The fruit of the Spirit is love. This morning we are going to take a few minutes and see if we can come up with a better definition of the word “love.” And we will turn to the best resource available to help us find this definition…God’s holy and inspired Word. Jolissa Irish is going to read our text for us this morning…
Read Text: 1 John 4:7-21 (NRSV)
5 Dimensions of Love: 1 John 4:7–21
1. Love is central (1 John 4:7–8).
7 Beloved, let us love one another, because love is from God; everyone who loves is born of God and knows God. 8 Whoever does not love does not know God, for God is love.
God is love. This does not mean that “love is God.” Love does not define God…God defines love.” And because God is love, the person who shares God’s love will love. This is simply a fact; a reflection of the reality that where there is no will to love, God is absent.
The fact that two people “love each other” does not mean that their love is necessarily holy. Love, as Christians understand it, is not a human achievement; it is divine in origin, a gift from God.
God is love.
· He doesn’t love us because he finds us worthy of his love.
· His love for us doesn’t depend on what we are…or who we are.
· He loves us because that is his nature.
· He loves us because he is that kind of a God.
This kind of love is not found everywhere, or indeed anywhere as a human achievement. We know it only because God showed it when he sent his one and only Son into the world.
2. Love initiates (1 John 4:9–12).
9 God's love was revealed among us in this way: God sent his only Son into the world so that we might live through him. 10 In this is love, not that we loved God but that he loved us and sent his Son to be the atoning sacrifice for our sins. 11 Beloved, since God loved us so much, we also ought to love one another. 12 No one has ever seen God; if we love one another, God lives in us, and his love is perfected in us.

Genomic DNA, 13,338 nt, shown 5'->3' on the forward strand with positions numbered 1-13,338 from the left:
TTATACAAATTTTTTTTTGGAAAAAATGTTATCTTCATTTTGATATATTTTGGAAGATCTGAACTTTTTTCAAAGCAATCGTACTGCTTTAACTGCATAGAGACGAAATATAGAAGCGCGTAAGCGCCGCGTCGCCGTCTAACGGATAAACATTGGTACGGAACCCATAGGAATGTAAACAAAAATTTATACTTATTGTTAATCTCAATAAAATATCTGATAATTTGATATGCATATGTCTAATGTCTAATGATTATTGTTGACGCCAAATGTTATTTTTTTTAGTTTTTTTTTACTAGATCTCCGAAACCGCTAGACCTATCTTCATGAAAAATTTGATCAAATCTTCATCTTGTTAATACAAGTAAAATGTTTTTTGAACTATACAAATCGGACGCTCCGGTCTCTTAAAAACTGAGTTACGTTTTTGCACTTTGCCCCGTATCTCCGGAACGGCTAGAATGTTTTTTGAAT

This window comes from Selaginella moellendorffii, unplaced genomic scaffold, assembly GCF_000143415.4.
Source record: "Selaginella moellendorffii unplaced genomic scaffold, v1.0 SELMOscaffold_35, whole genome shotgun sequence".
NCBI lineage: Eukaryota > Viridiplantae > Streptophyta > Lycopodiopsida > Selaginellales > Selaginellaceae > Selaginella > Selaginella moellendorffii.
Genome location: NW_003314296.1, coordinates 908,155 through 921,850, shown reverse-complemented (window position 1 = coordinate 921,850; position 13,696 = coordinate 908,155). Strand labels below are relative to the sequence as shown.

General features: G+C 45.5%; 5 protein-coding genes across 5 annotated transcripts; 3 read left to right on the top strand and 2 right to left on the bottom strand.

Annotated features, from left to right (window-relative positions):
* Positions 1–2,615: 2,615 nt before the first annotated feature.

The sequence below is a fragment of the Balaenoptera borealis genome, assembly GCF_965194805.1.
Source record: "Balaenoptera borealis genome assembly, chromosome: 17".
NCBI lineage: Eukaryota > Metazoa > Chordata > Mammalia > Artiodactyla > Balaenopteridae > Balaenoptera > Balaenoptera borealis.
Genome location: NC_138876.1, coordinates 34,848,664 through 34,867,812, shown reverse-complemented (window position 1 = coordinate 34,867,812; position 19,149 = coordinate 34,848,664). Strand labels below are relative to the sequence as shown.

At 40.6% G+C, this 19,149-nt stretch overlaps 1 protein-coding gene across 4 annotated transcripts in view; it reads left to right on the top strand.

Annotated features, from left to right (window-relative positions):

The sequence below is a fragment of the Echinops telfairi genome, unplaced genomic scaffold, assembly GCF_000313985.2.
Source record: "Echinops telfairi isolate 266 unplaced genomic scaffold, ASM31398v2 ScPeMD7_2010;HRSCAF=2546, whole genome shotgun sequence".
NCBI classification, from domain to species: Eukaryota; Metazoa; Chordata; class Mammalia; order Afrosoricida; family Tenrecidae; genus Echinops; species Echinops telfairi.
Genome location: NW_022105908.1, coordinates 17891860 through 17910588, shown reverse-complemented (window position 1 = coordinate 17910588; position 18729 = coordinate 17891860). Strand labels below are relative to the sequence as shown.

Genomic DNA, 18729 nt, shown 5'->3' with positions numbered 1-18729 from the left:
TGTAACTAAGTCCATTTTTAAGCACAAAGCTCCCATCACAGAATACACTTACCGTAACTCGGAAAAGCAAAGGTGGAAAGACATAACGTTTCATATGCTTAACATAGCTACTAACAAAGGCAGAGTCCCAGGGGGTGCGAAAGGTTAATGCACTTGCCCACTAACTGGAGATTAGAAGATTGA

The greatest expression of God’s love is in the death of His Son. God’s action is especially striking when we realize that it was not prompted by man’s love for God. The world’s attitude toward God was…and still is…anything but love! God’s greatest act of love was a totally undeserved gift…an action that originated from the Divine side of the equation.
It is by love that God is known. We cannot see God, because he is spirit; what we can see is his effect. We cannot see the wind, but we can see what it can do. We cannot see electricity, but we can see the effect it produces. The effect of God is love.
Relationships in society are usually governed by reciprocity.
· We are nice to those who are nice to us.
· If someone invites me to lunch; I invite him or her in return.
· If some helps me out…I help them out.
It is easy to love those who love us. Even non-Christians can do that. But love in the Christian community should be so much more. Love in the Christian community should not depend on repayment. We are to take the initiative in loving, even when the ones we reach out to do not respond.
3. God does live in us (1 John 4:13–16).
13 By this we know that we abide in him and he in us, because he has given us of his Spirit. 14 And we have seen and do testify that the Father has sent his Son as the Savior of the world. 15 God abides in those who confess that Jesus is the Son of God, and they abide in God. 16 So we have known and believe the love that God has for us. God is love, and those who abide in love abide in God, and God abides in them.